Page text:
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Old May 15, 2014, 8:40 PM   #1
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Default Foggy Camp Creek

Enjoyed a recent hike up above Camp Creek in nearby Greene County. It's a great ridgeline hike, perhaps 5 or so miles, with several fine overlooks to watch the sunrise across the valleys. It's also home to many unique plants. Thick fog kept us from enjoying the sunrise, but made for perfect plant watching.
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Old May 15, 2014, 8:41 PM   #2
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Here's the "view" from Whiterock Cliffs.
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Old May 15, 2014, 8:41 PM   #3
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Mayapples here were not yet in bloom, but sure were abundant.
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Old May 15, 2014, 8:42 PM   #4
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This is a perfect spot for many trillium species. Most abundant was my favorite - the painted trillium (Trillium undulatum). Many of these were right along the trail (Appalachian Trail) - which prompted many interesting questions from the abundant through-hikers!
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Old May 15, 2014, 8:43 PM   #5
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Painted trillium was thriving in the higher, more exposed locations. Red trillium (Trillium erectum) was also abundant up high, but in more protected locations.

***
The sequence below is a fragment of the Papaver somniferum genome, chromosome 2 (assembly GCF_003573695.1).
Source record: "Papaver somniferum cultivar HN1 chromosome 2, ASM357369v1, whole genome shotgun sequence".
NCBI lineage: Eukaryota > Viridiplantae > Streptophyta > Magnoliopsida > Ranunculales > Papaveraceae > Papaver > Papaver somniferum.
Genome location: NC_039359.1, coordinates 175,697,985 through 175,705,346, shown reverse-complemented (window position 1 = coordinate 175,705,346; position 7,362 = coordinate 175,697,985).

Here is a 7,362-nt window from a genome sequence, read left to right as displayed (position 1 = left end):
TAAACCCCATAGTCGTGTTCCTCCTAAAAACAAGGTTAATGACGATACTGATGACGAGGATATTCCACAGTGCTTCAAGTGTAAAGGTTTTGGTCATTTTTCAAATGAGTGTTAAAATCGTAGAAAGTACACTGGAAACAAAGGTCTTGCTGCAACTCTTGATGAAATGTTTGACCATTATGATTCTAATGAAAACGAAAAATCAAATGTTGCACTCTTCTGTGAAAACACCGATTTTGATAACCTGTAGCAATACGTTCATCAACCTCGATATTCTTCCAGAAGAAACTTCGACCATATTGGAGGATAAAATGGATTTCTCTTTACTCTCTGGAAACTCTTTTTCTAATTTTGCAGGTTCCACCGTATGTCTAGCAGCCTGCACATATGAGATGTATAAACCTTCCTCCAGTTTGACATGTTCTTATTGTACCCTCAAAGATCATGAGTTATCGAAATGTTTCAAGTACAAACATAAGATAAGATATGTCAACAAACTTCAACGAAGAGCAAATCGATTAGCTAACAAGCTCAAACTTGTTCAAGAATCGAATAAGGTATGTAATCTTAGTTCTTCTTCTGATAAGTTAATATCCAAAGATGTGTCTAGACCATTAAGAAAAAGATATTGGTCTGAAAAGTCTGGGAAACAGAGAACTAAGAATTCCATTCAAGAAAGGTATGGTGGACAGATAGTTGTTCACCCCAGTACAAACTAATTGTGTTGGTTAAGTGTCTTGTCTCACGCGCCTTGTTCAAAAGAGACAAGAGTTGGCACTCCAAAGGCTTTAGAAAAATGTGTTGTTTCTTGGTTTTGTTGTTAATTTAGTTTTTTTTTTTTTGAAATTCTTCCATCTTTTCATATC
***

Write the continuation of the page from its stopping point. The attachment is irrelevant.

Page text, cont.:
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Old May 15, 2014, 8:44 PM   #6
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There's a pale-flowered variety of red trillium too - same species, just a color variation.
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Old May 15, 2014, 8:46 PM   #7
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There were still several Trout Lilies and Wood Anemones in bloom up in the high meadows (those in the valleys have been done blooming for several weeks already)
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Old May 15, 2014, 8:47 PM   #8
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And this little Vernal Iris (Iris verna) was decorating a tiny crevice up high on Blackstack cliffs. This small native iris seems to favor drier and rockier locations than most other native irises.
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Old May 15, 2014, 8:47 PM   #9
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Speaking of high and dry, Lousewort also thrives in high, dry meadows and woodlands. That strange name is because of the belief that it could repel lice!
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Old May 15, 2014, 8:49 PM   #10
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And here's another high elevation plant with an odd name. It's a lovely little native viburnum called Witch Hobble (Viburnum lantanoides)! Now, I'm no witch, but it would indeed hobble me to try to run through a Witch Hobble thicket - because the branches bend, touch the ground and sprout more roots. This makes for a thicket of tripping hazards!
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